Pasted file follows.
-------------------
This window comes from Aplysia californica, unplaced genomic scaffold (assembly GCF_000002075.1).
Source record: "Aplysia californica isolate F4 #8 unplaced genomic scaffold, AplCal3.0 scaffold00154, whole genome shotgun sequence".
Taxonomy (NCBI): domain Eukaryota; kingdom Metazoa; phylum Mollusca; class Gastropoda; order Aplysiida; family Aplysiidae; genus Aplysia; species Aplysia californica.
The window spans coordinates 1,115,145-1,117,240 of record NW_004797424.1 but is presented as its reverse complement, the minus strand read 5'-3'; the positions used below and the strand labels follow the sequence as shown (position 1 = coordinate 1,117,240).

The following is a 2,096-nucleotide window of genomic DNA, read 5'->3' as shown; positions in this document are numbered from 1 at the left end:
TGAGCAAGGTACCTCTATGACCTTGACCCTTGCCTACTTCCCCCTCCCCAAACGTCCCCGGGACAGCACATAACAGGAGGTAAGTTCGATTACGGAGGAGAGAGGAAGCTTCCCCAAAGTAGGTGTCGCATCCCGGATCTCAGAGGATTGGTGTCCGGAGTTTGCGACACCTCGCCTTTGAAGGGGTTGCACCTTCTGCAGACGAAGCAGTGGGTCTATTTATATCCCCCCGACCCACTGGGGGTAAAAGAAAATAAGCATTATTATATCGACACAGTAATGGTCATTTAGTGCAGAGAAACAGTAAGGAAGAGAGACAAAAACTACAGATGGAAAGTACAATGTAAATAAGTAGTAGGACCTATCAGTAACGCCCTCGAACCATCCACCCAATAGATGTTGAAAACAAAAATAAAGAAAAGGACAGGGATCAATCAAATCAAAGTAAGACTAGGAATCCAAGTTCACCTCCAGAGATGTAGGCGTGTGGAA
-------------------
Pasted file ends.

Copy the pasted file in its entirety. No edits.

This window comes from Aplysia californica, unplaced genomic scaffold (assembly GCF_000002075.1).
Source record: "Aplysia californica isolate F4 #8 unplaced genomic scaffold, AplCal3.0 scaffold00154, whole genome shotgun sequence".
Taxonomy (NCBI): domain Eukaryota; kingdom Metazoa; phylum Mollusca; class Gastropoda; order Aplysiida; family Aplysiidae; genus Aplysia; species Aplysia californica.
The window spans coordinates 1,115,145-1,117,240 of record NW_004797424.1 but is presented as its reverse complement, the minus strand read 5'-3'; the positions used below and the strand labels follow the sequence as shown (position 1 = coordinate 1,117,240).

The following is a 2,096-nucleotide window of genomic DNA, read 5'->3' as shown; positions in this document are numbered from 1 at the left end:
TGAGCAAGGTACCTCTATGACCTTGACCCTTGCCTACTTCCCCCTCCCCAAACGTCCCCGGGACAGCACATAACAGGAGGTAAGTTCGATTACGGAGGAGAGAGGAAGCTTCCCCAAAGTAGGTGTCGCATCCCGGATCTCAGAGGATTGGTGTCCGGAGTTTGCGACACCTCGCCTTTGAAGGGGTTGCACCTTCTGCAGACGAAGCAGTGGGTCTATTTATATCCCCCCGACCCACTGGGGGTAAAAGAAAATAAGCATTATTATATCGACACAGTAATGGTCATTTAGTGCAGAGAAACAGTAAGGAAGAGAGACAAAAACTACAGATGGAAAGTACAATGTAAATAAGTAGTAGGACCTATCAGTAACGCCCTCGAACCATCCACCCAATAGATGTTGAAAACAAAAATAAAGAAAAGGACAGGGATCAATCAAATCAAAGTAAGACTAGGAATCCAAGTTCACCTCCAGAGATGTAGGCGTGTGGAA